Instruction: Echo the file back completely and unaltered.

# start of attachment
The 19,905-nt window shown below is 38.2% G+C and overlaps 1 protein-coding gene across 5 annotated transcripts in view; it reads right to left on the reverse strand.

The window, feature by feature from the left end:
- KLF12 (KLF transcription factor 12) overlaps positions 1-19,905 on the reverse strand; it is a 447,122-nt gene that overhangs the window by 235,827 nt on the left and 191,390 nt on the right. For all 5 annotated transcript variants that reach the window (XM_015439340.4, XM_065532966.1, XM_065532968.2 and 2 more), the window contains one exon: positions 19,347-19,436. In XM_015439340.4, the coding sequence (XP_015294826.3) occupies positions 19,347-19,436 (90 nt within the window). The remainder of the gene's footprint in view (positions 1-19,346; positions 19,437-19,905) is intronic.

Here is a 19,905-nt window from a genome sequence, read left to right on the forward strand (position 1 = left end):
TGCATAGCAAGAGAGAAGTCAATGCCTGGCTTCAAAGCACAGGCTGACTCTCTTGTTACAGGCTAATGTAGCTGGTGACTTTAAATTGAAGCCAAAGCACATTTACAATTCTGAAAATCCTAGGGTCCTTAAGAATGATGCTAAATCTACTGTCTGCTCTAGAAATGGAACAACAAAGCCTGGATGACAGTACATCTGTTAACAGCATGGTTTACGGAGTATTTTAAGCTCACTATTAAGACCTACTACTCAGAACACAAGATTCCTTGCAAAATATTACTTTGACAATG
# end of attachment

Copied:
The 19,905-nt window shown below is 38.2% G+C and overlaps 1 protein-coding gene across 5 annotated transcripts in view; it reads right to left on the reverse strand.

The window, feature by feature from the left end:
- KLF12 (KLF transcription factor 12) overlaps positions 1-19,905 on the reverse strand; it is a 447,122-nt gene that overhangs the window by 235,827 nt on the left and 191,390 nt on the right. For all 5 annotated transcript variants that reach the window (XM_015439340.4, XM_065532966.1, XM_065532968.2 and 2 more), the window contains one exon: positions 19,347-19,436. In XM_015439340.4, the coding sequence (XP_015294826.3) occupies positions 19,347-19,436 (90 nt within the window). The remainder of the gene's footprint in view (positions 1-19,346; positions 19,437-19,905) is intronic.

Here is a 19,905-nt window from a genome sequence, read left to right on the forward strand (position 1 = left end):
TGCATAGCAAGAGAGAAGTCAATGCCTGGCTTCAAAGCACAGGCTGACTCTCTTGTTACAGGCTAATGTAGCTGGTGACTTTAAATTGAAGCCAAAGCACATTTACAATTCTGAAAATCCTAGGGTCCTTAAGAATGATGCTAAATCTACTGTCTGCTCTAGAAATGGAACAACAAAGCCTGGATGACAGTACATCTGTTAACAGCATGGTTTACGGAGTATTTTAAGCTCACTATTAAGACCTACTACTCAGAACACAAGATTCCTTGCAAAATATTACTTTGACAATG